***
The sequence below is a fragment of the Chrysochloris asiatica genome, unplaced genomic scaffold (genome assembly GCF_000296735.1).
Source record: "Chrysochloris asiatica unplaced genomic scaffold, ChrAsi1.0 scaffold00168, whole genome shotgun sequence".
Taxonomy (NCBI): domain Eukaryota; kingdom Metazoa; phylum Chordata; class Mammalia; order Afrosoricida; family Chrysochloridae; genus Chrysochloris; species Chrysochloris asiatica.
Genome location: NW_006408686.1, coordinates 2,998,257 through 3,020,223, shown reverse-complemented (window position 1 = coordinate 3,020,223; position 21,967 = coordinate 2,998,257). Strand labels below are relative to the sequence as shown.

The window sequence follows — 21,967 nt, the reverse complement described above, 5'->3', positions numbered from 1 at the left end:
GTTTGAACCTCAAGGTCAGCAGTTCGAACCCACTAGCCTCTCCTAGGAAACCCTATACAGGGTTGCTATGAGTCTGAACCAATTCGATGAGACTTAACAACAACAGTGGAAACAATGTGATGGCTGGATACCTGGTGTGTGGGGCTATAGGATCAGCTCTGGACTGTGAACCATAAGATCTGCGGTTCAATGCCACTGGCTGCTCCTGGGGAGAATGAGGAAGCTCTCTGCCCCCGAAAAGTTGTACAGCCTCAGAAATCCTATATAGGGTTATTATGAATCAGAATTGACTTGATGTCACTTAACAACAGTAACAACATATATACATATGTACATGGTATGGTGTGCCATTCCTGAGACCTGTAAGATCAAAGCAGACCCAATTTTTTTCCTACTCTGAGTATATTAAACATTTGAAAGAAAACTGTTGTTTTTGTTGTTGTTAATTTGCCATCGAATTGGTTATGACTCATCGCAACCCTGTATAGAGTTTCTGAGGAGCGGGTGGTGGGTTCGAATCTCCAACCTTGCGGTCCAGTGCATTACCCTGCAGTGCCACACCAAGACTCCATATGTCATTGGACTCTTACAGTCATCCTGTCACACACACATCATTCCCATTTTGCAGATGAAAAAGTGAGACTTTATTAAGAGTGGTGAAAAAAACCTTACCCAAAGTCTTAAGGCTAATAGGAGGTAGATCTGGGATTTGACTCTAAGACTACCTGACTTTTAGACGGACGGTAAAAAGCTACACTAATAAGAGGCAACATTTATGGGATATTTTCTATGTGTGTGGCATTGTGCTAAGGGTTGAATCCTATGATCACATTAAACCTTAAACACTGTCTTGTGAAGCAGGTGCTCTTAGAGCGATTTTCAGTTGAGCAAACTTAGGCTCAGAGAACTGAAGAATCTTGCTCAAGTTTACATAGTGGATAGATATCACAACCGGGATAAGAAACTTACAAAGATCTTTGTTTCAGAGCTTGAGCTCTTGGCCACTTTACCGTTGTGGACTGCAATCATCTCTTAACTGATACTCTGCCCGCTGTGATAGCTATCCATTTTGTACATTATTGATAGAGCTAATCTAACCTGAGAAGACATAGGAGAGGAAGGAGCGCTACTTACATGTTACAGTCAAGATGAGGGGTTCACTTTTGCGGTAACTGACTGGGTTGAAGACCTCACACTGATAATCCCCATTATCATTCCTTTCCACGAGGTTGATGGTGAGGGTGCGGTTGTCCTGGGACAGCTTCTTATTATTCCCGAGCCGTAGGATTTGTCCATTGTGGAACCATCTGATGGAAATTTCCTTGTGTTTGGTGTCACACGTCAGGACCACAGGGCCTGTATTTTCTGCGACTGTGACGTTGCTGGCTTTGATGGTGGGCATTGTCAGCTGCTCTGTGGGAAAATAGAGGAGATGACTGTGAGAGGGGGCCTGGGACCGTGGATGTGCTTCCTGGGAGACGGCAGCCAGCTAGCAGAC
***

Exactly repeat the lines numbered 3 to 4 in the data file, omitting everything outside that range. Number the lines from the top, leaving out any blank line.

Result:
Taxonomy (NCBI): domain Eukaryota; kingdom Metazoa; phylum Chordata; class Mammalia; order Afrosoricida; family Chrysochloridae; genus Chrysochloris; species Chrysochloris asiatica.
Genome location: NW_006408686.1, coordinates 2,998,257 through 3,020,223, shown reverse-complemented (window position 1 = coordinate 3,020,223; position 21,967 = coordinate 2,998,257). Strand labels below are relative to the sequence as shown.